With the onset of my new job, I've become very aware of certain Luddite leanings I have. I don't like that my initial reaction to technological innovations is resentment and contempt. Yet, since
I've been working in a media-heavy environment, I'm forced to face my my fear and reservations on a daily basis. At first I was resistant, but now I'm beginning to see my increased media and tech
exposure as a welcomed challenge.
Perhaps I'm simply intimidated by emerging media and the constantly changing industry. It can be a bear to keep up with, right? Besides, I'm beginning to see that with new innovations and products we can often find novel solutions to problems we couldn't answer before. For as we both know, sticking to the traditional and familiar will get us nowhere (Insert Republican joke here.)
So, to dial it down, the current issue I'm dealing with is over smart phones. All my girlfriends have purchased a smart-phone within the past year and swear by them. Often, we have solved trivia questions at the touch of a button, found directions when lost and streamed online video with the aid of an iPhone, a Tilt or a Blackberry. I'm warming up to the idea of purchasing a smart phone, but only because the more I see others around me operating them and the more I tinker with their toys, the more encouraged I feel.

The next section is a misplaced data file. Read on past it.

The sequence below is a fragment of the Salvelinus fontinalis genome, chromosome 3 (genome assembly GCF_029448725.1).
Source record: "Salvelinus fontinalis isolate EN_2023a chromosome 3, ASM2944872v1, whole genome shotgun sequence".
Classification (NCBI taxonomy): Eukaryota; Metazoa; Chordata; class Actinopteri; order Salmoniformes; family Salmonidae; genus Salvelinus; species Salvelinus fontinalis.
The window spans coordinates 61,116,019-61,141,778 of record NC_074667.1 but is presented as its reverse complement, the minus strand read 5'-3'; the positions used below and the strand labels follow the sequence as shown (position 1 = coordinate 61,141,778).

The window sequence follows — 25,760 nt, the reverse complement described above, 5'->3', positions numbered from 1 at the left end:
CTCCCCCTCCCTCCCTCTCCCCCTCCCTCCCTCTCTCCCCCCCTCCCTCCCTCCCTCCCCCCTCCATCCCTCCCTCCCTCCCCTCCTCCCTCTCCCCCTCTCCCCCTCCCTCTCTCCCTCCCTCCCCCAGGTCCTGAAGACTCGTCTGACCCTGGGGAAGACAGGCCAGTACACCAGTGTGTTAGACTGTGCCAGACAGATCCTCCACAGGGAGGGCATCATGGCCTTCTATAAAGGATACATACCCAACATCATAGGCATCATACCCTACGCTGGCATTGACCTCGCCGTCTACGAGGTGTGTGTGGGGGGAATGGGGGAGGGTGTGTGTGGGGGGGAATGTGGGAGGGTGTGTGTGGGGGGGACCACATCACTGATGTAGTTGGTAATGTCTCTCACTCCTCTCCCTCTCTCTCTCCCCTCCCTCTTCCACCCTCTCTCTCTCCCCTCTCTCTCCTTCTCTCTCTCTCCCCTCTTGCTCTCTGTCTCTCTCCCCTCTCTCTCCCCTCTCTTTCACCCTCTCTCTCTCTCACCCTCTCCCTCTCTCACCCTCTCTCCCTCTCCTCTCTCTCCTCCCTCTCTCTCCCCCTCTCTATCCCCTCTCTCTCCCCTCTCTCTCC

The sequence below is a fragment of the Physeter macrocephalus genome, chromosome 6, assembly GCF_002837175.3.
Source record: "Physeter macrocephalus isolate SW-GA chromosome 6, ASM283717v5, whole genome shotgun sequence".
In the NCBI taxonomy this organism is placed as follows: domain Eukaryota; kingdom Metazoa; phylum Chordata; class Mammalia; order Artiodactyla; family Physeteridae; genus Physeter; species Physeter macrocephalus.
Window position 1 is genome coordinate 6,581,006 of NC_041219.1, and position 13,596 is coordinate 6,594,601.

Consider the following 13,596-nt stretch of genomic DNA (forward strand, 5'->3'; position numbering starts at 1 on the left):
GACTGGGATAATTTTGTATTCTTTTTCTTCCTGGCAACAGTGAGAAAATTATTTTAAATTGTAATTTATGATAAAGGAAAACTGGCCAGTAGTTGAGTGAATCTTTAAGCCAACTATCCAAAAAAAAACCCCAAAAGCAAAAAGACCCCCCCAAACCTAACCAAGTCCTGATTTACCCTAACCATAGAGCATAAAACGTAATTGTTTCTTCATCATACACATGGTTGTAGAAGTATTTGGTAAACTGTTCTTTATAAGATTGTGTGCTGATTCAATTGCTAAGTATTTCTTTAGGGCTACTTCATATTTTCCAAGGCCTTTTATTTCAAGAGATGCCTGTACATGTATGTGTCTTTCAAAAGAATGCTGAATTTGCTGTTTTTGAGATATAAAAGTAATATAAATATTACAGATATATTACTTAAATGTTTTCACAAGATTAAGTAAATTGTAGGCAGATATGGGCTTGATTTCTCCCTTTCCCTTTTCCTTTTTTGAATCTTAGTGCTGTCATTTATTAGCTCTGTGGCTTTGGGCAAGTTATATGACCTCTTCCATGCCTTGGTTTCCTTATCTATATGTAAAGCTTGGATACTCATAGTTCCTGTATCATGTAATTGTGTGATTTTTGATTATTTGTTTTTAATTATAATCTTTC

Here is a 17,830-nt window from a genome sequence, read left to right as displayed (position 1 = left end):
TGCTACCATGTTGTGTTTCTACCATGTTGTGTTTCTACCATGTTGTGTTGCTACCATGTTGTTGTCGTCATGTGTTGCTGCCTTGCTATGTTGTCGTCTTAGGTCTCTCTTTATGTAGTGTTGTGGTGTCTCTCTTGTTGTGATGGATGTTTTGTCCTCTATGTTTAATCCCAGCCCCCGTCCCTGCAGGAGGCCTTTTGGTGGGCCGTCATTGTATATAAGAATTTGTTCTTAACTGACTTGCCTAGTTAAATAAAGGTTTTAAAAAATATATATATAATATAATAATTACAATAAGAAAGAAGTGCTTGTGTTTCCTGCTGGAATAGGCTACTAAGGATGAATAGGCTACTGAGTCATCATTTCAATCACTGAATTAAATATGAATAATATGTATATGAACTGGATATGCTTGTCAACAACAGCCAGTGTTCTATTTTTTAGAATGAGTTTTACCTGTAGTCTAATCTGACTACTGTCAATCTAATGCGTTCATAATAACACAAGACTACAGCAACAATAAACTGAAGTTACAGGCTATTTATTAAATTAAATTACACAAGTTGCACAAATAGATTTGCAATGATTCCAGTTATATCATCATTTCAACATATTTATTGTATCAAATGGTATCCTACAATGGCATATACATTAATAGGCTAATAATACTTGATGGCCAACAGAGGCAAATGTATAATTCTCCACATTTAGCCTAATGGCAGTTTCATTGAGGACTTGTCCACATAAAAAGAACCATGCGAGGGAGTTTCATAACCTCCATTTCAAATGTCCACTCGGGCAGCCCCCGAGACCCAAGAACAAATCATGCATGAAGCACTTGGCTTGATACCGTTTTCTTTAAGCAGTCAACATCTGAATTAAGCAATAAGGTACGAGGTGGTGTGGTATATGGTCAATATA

I know I'm not the only one out there that takes some time to warm-up to new technologies and trends. (I'm still waiting to warm-up to popped-collars and Ugg boots, though. At this point, I think I've missed the boat.) So I have a suggestion for those industry leaders looking for a way to reach the reluctant.
Give us a week with your phone.
Why not? Ford does it with their cars. I'll sign a permission slip, allow you to video tape my confessionals and I even promise not to exceed certain limits (something I can't promise Ford).
If I'm intimidated by a new gadget, I don't care about all the fancy features it has that may potentially be useful for me in the future. What I'm used to is having a phone that allows me to call and text. No more, no less. If I perceive the smart phone to be above my comfort and tech-competency level I will go for the phone that's only slightly more advanced than my current one. However, if I had one week to try out the phone without feeling the pressure of a two year contract looming over head my experience would be much more stress free, allowing me to set aside my biases to make a more accurate assessment of the phone, which promises profits for the phone company because I'm bound to find a few features I love and want to explore more. But, is the potential profit worth the risk for phone companies?